The biggest disappointment was the ‘tactical’ missions. Strike force missions? They start off cool, but you soon realise that there’s no depth to it whatsoever. Shame, I would’ve loved a bit more of those if there was any depth to it.

    #10 2 years ago
  11. Dave Cook

    @10 it isn’t badly designed though. From a design standpoint the levels are mechanically sound, the visuals are a slight step up, the gunplay handles superbly and more.

    Or do you mean design as in the plot and direction? I’m not having a go, just want to nail down what you mean :)

    #11 2 years ago
  12. Custard Ganet

    @6 Yeah? so how many hours have you sunk into this game you despise so far? probably around the 40 mark by now right? Prestiged once maybe…

    #12 2 years ago
  13. G1GAHURTZ

    Yooooooooo!

    Haven’t touched the campaign yet.

    Been on the MP, and had two games of zombies.

    In fact. I think I’m off for another session, right now…

    #13 2 years ago
  14. griffpaul

    @11 I guess I mean mechanically in a similar sense to Erthazus in that the horses don’t even react when rockets and guns and helicopters are flying everywhere. That bit could’ve been cool if they kept the ‘action’ to a minimum until off horseback, like a charge into battle and little else. A crescendo or something.

    But elsewhere, I think mechanical it’s lacking when compared to the rest. Okay, so it doesn’t have Modern Warfare’s respawning enemies, but you can see them literally pop into few.

    As for game design, that doesn’t necessarily have anything to do with mechanics. Deciding to have a bit on a horse is game design and that – in itself – isn’t a bad thing. its more the way its done and that is bad game design.

    Course I don’t play COD for the single player so it’s kind of a useless argument, I just think saying its the best yet it perhaps a little much. especially when you seemed more negative towards the multiplayer, which actually IS the best yet. Ha

    #14 2 years ago
  15. absolutezero

    http://www.youtube.com/watch?feature=player_detailpage&v=Inm29K9L9q4&list=ULInm29K9L9q4#t=2538s

    No spoilers present but my God what on Earth were they thinking.

    #15 2 years ago
  16. Dave Cook

    @14 Yeah I still think Black Ops 2 multiplayer is the best by far, I just think there is still room for improvement. Been playing it lots since I got it :)

    #16 2 years ago
  17. griffpaul

    @15 I actually enjoyed that bit!

    @16 to be honest I don’t see how you can say that about the multiplayer (which is true, I won’t deny it) when the same is true of the single player. different story, yeah, but its still the same bits.

    the nano gloves bit, for example, is the same as the ice-climbing bit of MW2. Then a tree mystically falls on them to create a sense of danger? yawn.

    I guess I just want more from my games, to be honest.

    #17 2 years ago
  18. Erthazus

    “it isn’t badly designed though. From a design standpoint the levels are mechanically sound, the visuals are a slight step up, the gunplay handles superbly and more.”

    CoD:BO2 Design is flawed as F.
    From a design standpoint the levels are small corridors where you don’t even require to shoot enemy at all. Basically it’s running “from A To the next checkpoint”. Levels that are biger are basically small arcade 3 minutes of gameplay.
    Visuals are the same as before. There are even fogs from Call Of Duty 2 not to mention about horrible textures, animation, lightning. There is absolutely nothing that is up to date.
    Gunplay is from 1999s thanks to John Carmack and his engineering skills. It’s SEMI-automatic without dispersion and other stuff that “Real weapons” must have.

    They even have railguns there… Really.

    Today I saw some “strategy” mini game in BO2. I don’t know what it is but gosh… What a piece of shit that mode is.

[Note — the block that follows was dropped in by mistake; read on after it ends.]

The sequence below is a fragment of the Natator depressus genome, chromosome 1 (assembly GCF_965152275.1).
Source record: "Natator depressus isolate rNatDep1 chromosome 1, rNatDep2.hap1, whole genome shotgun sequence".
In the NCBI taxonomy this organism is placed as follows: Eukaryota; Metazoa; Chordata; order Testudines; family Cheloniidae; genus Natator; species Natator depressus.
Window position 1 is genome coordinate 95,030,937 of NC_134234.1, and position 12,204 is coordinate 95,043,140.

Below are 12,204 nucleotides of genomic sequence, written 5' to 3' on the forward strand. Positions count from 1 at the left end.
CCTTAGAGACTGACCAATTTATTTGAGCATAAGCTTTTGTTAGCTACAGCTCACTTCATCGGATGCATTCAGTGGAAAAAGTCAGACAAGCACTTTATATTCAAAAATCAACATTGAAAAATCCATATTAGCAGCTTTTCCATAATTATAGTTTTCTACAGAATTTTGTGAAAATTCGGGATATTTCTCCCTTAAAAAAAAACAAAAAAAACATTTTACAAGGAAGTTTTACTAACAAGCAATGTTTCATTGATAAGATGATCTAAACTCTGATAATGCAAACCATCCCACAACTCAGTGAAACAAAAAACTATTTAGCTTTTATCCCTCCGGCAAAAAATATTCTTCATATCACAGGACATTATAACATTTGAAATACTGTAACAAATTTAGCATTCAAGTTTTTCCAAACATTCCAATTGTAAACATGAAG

Basically you can die as much as you want and shoot shit at the same time not to mention that bots that are fighting for you are stupid as hell, basically 95% of the kills are from You.

    I just don’t know what to say. Who created this piece of “Something clever and incredible”.

    But riding on a horse shooting soviet vehicles from a stinger in 80s will be my favourite part because it’s truly speaks about game quality.

    #18 2 years ago
  19. Dave Cook

    @19 your existence on these pages is to troll. That’s what you enjoy doing. I won’t argue with you any more or give you any more fuel :)

    #19 2 years ago
  20. Erthazus

    @20, Sorry, but you don’t know what is “troll”. Everything that i said is my personal opinion.

    So you really believe that small corridors are not true in this game or that Visuals are better? Is this some kind of trolling, Dave?

    #20 2 years ago
  21. Hcw87

    So in previous cod games (not sure about BO1), you have infinitely respawning enemies, so you have to move forward all the time in order to stop their respawning (can’t stay at a distance picking off the enemies before moving forward etc).

    Does BO2 still have this flawed design in campaign?

    #21 2 years ago
  22. Deacon

    lol… let it go Erth, it’s Friday man!

    I’ve only really got one thing to say about BO2. I’ve watched quite a few gameplay videos online, and I really don’t know if it’s just me, but sheesh man that engine is looking tired. Don’t get me wrong, it looks like they’ve achieved great stuff with it – especially in campaign, but primarily when watching MP footage, the levels, lighting and scenery look like something from 2005! :p

    I’m no graphics whore, nor am I am FPS whore. Nor is CoD my specialist subject. I may just have seen some bad examples, I’m not watching 240 x 360 videos here though.

    And yeah, sorry, I know the graphics/engine thing must be getting a bit old now.

    #22 2 years ago
  23. Dave Cook

    @22 no infinite respawns in the campaign apart from some of the Strike Force Missions, but then again your team has infinite respawns too so it’s fair.

    #23 2 years ago
  24. G1GAHURTZ

    @20:

    +1

    ——

    Don’t really have time to read all this, ‘cos I’m playing the game instead.

    League play has taken this game to a whole other level for me, though. (Platinum baby, yeah!)

    I probably won’t touch the SP for a few months, if I ever do. I’m not sure I’ll ever really understand why people prefer SP to MP in general…

    #24 2 years ago
  25. JimFear-666

    this game is my goty only for the easter egg after the credit haha :P

    #25 2 years ago